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UWI lecturer on 2011 census: Mixed-race figures can change voting pattern in T&T

Friday, February 22, 2013
The graph disclosing ethnic composition of T&T, as released via the 2011 Population and Housing Census Demographic Report.

The view that there is race-based voting in T&T is a mere “illusion,” says Dr Fuad Khan, Minister of Health and UNC MP for the Barataria/San Juan constituency. “We do not have race-based voting in T&T. We have political party voting. The illusion of race voting comes from the fact that the large ethnic groups historically support either political party. But race is not a huge factor, it is less that five per cent,” Khan told the T&T Guardian on Wednesday.



In the 2011 Population and Housing Census Demographic Report results released on Tuesday, the latest statistics show almost a quarter of T&T is racially mixed, giving rise to the phenomenon of T&T as a country of “minority races.” According to the census, 22.8 per cent or approximately 302,788 people in T&T are racially mixed. East Indians comprise 35.4 per cent of the population while people of African descent form 34.2 per cent.


Of the “mixed” category, 7.7 per cent refer to themselves as Douglas and 15.1 per cent are mixed but not Indian/African. All other ethnic groups totalled 1.4 per cent while 6.2 per cent of the population did not declare an ethnicity. University of the West Indies (UWI) lecturer and economist Hayden Blades said the census results should now be used as a platform to determine voting patterns in the future.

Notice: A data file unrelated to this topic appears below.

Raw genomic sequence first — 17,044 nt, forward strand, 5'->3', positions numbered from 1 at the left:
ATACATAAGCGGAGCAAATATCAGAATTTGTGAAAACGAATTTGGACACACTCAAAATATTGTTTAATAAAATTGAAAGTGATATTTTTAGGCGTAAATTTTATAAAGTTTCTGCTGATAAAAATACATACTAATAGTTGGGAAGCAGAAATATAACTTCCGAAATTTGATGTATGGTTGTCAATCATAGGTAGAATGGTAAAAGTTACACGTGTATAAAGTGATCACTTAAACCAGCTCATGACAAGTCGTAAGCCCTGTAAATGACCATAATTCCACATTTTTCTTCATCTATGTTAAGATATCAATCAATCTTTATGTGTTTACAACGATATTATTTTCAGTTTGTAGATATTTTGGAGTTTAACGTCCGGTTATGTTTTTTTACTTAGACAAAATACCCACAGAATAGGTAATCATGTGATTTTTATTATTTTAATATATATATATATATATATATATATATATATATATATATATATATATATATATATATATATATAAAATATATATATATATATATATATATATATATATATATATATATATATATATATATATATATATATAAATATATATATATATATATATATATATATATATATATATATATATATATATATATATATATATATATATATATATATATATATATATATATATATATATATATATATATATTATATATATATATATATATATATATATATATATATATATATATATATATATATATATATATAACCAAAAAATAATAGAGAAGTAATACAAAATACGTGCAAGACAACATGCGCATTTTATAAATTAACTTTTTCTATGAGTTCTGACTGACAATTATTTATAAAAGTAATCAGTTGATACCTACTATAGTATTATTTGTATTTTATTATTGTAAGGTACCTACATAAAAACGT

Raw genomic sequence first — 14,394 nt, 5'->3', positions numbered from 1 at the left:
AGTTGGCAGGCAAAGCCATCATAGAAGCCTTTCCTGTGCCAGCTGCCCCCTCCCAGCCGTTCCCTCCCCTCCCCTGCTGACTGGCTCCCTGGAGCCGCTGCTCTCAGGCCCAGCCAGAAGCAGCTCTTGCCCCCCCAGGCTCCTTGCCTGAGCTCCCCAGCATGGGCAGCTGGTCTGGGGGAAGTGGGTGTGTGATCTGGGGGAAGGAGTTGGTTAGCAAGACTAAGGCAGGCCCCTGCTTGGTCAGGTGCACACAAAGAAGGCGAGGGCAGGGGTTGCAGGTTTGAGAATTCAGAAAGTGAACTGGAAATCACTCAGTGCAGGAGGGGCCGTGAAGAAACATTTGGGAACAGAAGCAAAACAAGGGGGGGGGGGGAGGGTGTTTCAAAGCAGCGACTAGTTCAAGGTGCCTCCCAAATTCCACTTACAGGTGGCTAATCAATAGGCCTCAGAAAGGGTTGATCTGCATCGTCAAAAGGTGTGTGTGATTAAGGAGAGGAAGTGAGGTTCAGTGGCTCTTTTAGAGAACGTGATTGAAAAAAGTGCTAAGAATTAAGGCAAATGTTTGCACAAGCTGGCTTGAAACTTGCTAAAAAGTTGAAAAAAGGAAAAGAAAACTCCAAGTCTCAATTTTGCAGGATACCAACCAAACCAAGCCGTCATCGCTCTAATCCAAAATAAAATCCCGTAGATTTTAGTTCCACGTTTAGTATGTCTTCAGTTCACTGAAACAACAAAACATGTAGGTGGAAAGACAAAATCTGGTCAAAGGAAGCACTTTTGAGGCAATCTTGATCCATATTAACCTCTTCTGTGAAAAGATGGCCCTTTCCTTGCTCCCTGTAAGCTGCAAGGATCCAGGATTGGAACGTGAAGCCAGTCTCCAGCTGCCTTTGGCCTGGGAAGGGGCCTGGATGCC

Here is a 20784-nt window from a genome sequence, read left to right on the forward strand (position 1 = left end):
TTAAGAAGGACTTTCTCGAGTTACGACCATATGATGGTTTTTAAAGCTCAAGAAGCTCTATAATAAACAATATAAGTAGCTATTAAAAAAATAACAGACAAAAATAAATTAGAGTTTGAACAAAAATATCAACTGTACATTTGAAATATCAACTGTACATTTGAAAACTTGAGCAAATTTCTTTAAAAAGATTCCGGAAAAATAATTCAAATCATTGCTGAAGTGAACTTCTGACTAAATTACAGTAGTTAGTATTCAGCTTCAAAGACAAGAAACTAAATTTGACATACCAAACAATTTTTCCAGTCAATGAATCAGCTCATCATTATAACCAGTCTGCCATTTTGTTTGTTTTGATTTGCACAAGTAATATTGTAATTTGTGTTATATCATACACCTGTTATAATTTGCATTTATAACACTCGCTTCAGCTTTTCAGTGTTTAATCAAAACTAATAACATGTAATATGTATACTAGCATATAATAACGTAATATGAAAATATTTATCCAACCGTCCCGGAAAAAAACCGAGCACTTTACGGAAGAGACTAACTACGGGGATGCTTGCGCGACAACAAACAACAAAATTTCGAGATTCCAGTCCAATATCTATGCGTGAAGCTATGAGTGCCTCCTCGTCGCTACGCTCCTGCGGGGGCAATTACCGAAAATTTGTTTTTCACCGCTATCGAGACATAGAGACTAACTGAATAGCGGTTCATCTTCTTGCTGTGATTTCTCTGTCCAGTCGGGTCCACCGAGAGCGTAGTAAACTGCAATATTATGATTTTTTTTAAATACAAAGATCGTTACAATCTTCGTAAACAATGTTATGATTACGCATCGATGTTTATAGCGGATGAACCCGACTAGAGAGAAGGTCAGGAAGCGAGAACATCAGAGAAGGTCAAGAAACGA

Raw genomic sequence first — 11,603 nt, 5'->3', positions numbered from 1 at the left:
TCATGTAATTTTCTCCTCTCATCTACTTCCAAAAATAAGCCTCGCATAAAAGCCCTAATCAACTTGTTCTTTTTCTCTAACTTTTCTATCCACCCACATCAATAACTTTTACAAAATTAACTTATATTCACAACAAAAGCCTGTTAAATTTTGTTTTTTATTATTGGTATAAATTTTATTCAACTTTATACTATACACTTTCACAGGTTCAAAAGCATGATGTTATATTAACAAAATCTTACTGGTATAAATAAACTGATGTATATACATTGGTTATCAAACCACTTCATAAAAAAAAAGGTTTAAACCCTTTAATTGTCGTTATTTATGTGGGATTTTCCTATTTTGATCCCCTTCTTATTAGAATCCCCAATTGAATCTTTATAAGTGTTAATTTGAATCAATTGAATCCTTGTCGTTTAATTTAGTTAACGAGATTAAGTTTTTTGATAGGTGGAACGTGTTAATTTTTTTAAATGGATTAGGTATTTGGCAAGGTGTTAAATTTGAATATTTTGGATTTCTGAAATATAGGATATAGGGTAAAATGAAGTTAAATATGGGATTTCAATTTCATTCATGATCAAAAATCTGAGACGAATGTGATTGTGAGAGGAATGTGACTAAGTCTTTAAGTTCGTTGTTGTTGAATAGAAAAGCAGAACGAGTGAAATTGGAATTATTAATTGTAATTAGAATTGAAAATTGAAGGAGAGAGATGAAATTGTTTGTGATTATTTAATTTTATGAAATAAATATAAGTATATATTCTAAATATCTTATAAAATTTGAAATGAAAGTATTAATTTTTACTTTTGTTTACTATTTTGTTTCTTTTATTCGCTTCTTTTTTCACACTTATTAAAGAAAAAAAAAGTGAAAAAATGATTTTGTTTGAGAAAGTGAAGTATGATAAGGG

“I think it helps us to move us away from this ethnically based voting pattern. It is difficult to say. In many ways we still have a significantly large section of the population that are sensitive to race when voting but the census may in fact provide us with some room to spend more time discussing issues rather than race when it comes to voting,” he said.
He remained “hopeful” voters would move away from race-based voting.


“All I can do is hope that these statistics would be the foundation of us moving away from racial voting,” he said. Vernon de Lima, member of the Congress of the People (COP) and its former deputy chairman, meanwhile, said it was “wonderful” that almost a quarter of the population are racially mixed and he believes this “third force” will continue to have a major impact on the political landscape of the country.


He said racially mixed voters have always been represented in different incarnations of political parties in the history of the country. “In the last two to five elections there was a trend building up where by that third force of the racially mix persons was building all the time,” he said. “It was called ONR, the NAR in the past and nowadays it is the COP. That third force is becoming extremely important in any election. In a few years that 22.8 per cent of the population that is mixed would be 25 per cent.”


Contacted on the matter on Wednesday, political scientist Dr Selwyn Ryan did not want to comment on the subject at this time, as he said the matter requires in-depth analysis as it is a complex topic.


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